I wanted to break bottles. And go through the stuff people left behind.

The first real ghost town I ever heard about was Times Beach, Missouri. My parents told me about it every time we drove West on 44 on our way to a float trip, or my fake uncle Fred's house. Between Fenton and Eureka, Times Beach was a not very interesting community that was abandoned after some sheisty goofball sprayed large amounts of the toxic chemical, Dioxin, on the town's gravel roads to keep the dust down.

Everybody moved out. Cancers developed. The houses got plowed. By the time I came around there was nothing left to see. Just Meremec river flood planes. For me one of the requirements of a ghost town is that it resemble a town.

The second ghost town in my life was on a cliff in the Rocky Mountains. It exceeded my expectations. It was a mining town that was abandoned after the water supply got contaminated. My buddy, the comedic, meteorologicaly-untrained weatherman who interviewed people in lift lines for Good Morning Vail, brought me there.

We didn't even have to climb a fence. Just duck under a barrier. There were still dishes in the cabinets. Unbroken windows. An old fire truck in the Fire Station. We rolled a sealed 55 gallon drum off a hundred foot cliff. The perfect old west ghost town.

One day, back in St. Louis, Cole and I were exploring North County in the Death Wagon. We got off 170 North at the Scudder road exit and found our local ghost town.

Stay right off the exit, make a left on Scudder road and you are greeted by rolling green hills peppered with vast piles of concrete. Adolescent trees bursting through roadways. A ghost town by the airport.

The lost colony of Kinloch.

Driving the few roads not blocked by highway dividers it gradually becomes apparent that Kinloch is not actually a ghost town. The residents are not all dead or gone. A fearless few remain, living in a vegetative state.

Rich with history, brimming with illegally dumped garbage, and mostly forgotten, Kinloch refuses to have its plug pulled. Mostly there is empty space and piles of the stuff that used be houses. But few and far between are houses where people live.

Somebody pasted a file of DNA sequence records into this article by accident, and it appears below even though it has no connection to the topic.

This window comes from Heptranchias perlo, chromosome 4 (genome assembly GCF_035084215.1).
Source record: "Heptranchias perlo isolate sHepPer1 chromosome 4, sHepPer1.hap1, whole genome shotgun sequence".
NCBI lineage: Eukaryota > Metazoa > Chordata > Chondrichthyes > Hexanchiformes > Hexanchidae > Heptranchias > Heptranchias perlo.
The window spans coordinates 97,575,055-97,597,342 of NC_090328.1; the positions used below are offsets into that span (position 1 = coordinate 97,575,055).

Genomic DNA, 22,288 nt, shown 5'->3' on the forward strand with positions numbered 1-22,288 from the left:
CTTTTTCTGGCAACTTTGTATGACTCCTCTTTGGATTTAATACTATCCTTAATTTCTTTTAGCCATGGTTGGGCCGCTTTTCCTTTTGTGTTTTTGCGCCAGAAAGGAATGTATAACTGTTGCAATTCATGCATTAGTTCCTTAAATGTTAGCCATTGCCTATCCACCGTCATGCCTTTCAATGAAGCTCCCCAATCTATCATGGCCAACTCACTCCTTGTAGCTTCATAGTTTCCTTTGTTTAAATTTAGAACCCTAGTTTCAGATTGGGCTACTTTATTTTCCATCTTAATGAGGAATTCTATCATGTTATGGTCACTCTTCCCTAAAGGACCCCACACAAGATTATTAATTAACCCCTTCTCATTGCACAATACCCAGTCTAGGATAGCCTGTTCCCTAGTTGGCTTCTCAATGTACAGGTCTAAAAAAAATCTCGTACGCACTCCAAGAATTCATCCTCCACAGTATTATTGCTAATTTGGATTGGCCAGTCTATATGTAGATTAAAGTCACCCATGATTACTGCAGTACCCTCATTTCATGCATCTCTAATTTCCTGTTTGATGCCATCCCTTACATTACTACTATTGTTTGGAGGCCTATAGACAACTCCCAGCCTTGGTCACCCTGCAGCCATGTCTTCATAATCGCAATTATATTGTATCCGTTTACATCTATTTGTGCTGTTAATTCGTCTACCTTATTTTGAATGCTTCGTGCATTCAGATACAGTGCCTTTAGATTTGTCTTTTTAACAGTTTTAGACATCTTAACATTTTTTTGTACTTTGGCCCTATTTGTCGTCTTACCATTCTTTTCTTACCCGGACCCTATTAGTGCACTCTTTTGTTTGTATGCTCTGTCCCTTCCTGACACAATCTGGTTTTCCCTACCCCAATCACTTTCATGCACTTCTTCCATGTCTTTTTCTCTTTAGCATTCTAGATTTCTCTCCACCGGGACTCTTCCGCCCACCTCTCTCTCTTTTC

Fantastically failed suburbs look almost rural. Nobody around to tell you what, and what not, to do. Wide open spaces. Big gardens. Loud music. Shooting guns. By the airport.

Kinloch maintains a functioning fire department. Though the evidence leads me to believe that the Kinloch Fire Department is not known for its quick reaction time.

Fire is cheaper than a bulldozer and a dump truck.

Monday, April 5, 2010

The Bike Path Bench

I don't think one can overstate the importance of recognizing a good spot when you see one. When you know the perfect place to do something, you're that much closer to actually doing it.

Imagine someone comes up to you some Saturday morning while you're out garage sailing with John in the big red truck. The guy says, "I sure wish there was some place nearby to ride my new dirt bike. The closest place I know of is in the Ozarks! You fellas wouldn't happen to know anyplace, would ya? We got some beers."

If you are the kind of person that knows more than a few places to ride dirt bikes within 50 minutes of here by highway, then make a few courtesy calls and prepare to get some dirt in your mouth.

It's not just dirt bikes that require a special spot. Any activity is improved by its proper venue. Imagine a solid earthen cup of fragrant steaming tea in the botanical garden's Japanese tea house on a snowy winter morning. Beside the arching bridges of the coy pond. Now, the cup of tea from the vending machine in the basement of the municipal courts building on day 3 of jury duty.

Good spots are crucial. Without knowledge of, and easy access to good spots, doing anything interesting is difficult. St. Louis is resplendent in spots. Good St. Louisans appreciate them.

Imagine your self sitting on this bench. Your eyes are closed. The afternoon sun is warming your left shoulder. A gentle breeze matches the sound of mostly well-maintained traffic. You open your eyes, St. Louis is strolling by.

It's a parade. From minute to minute its hard to tell if the circus has come to town, or if you've stumbled across the jog wear portion of the Ms. STL College Student Pageant. Either way, you're not grabbing for the remote.